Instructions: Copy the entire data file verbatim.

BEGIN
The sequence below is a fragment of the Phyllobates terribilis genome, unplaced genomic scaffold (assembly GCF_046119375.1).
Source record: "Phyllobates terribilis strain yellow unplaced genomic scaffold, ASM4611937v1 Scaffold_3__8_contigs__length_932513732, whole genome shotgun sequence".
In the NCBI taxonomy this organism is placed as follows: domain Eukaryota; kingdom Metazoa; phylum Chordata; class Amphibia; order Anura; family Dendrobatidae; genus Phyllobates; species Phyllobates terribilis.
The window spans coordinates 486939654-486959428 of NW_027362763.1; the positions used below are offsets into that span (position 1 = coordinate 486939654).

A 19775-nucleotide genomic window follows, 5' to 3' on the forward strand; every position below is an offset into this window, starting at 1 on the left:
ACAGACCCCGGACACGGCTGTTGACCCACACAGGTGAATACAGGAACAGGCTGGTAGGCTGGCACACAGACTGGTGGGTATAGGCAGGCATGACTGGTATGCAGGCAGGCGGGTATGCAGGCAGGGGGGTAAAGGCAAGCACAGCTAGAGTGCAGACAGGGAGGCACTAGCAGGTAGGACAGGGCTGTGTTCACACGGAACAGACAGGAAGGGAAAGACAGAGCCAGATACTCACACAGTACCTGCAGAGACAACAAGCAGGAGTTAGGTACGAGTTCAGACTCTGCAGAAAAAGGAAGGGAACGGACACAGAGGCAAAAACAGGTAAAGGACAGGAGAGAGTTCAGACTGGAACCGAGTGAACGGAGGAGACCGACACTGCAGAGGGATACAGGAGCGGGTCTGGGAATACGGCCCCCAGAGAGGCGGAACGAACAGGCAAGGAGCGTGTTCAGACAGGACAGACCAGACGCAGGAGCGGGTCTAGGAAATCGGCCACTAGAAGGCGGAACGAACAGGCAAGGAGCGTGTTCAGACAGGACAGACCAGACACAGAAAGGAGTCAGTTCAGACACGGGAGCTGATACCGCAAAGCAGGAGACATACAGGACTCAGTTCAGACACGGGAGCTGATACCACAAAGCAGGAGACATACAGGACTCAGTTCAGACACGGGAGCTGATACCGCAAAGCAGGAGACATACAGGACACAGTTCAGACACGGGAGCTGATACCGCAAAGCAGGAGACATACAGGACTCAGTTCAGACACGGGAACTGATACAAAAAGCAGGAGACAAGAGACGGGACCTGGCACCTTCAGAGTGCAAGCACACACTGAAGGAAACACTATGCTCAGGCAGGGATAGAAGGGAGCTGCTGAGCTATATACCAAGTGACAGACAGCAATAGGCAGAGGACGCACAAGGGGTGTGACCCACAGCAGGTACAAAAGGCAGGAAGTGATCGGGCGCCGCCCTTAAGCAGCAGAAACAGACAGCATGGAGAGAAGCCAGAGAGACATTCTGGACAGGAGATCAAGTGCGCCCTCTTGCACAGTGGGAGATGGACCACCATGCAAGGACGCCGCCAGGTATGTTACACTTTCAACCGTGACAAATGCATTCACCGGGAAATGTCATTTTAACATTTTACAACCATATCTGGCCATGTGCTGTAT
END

The sequence below is a fragment of the Phyllobates terribilis genome, unplaced genomic scaffold (assembly GCF_046119375.1).
Source record: "Phyllobates terribilis strain yellow unplaced genomic scaffold, ASM4611937v1 Scaffold_3__8_contigs__length_932513732, whole genome shotgun sequence".
In the NCBI taxonomy this organism is placed as follows: domain Eukaryota; kingdom Metazoa; phylum Chordata; class Amphibia; order Anura; family Dendrobatidae; genus Phyllobates; species Phyllobates terribilis.
The window spans coordinates 486939654-486959428 of NW_027362763.1; the positions used below are offsets into that span (position 1 = coordinate 486939654).

A 19775-nucleotide genomic window follows, 5' to 3' on the forward strand; every position below is an offset into this window, starting at 1 on the left:
ACAGACCCCGGACACGGCTGTTGACCCACACAGGTGAATACAGGAACAGGCTGGTAGGCTGGCACACAGACTGGTGGGTATAGGCAGGCATGACTGGTATGCAGGCAGGCGGGTATGCAGGCAGGGGGGTAAAGGCAAGCACAGCTAGAGTGCAGACAGGGAGGCACTAGCAGGTAGGACAGGGCTGTGTTCACACGGAACAGACAGGAAGGGAAAGACAGAGCCAGATACTCACACAGTACCTGCAGAGACAACAAGCAGGAGTTAGGTACGAGTTCAGACTCTGCAGAAAAAGGAAGGGAACGGACACAGAGGCAAAAACAGGTAAAGGACAGGAGAGAGTTCAGACTGGAACCGAGTGAACGGAGGAGACCGACACTGCAGAGGGATACAGGAGCGGGTCTGGGAATACGGCCCCCAGAGAGGCGGAACGAACAGGCAAGGAGCGTGTTCAGACAGGACAGACCAGACGCAGGAGCGGGTCTAGGAAATCGGCCACTAGAAGGCGGAACGAACAGGCAAGGAGCGTGTTCAGACAGGACAGACCAGACACAGAAAGGAGTCAGTTCAGACACGGGAGCTGATACCGCAAAGCAGGAGACATACAGGACTCAGTTCAGACACGGGAGCTGATACCACAAAGCAGGAGACATACAGGACTCAGTTCAGACACGGGAGCTGATACCGCAAAGCAGGAGACATACAGGACACAGTTCAGACACGGGAGCTGATACCGCAAAGCAGGAGACATACAGGACTCAGTTCAGACACGGGAACTGATACAAAAAGCAGGAGACAAGAGACGGGACCTGGCACCTTCAGAGTGCAAGCACACACTGAAGGAAACACTATGCTCAGGCAGGGATAGAAGGGAGCTGCTGAGCTATATACCAAGTGACAGACAGCAATAGGCAGAGGACGCACAAGGGGTGTGACCCACAGCAGGTACAAAAGGCAGGAAGTGATCGGGCGCCGCCCTTAAGCAGCAGAAACAGACAGCATGGAGAGAAGCCAGAGAGACATTCTGGACAGGAGATCAAGTGCGCCCTCTTGCACAGTGGGAGATGGACCACCATGCAAGGACGCCGCCAGGTATGTTACACTTTCAACCGTGACAAATGCATTCACCGGGAAATGTCATTTTAACATTTTACAACCATATCTGGCCATGTGCTGTAT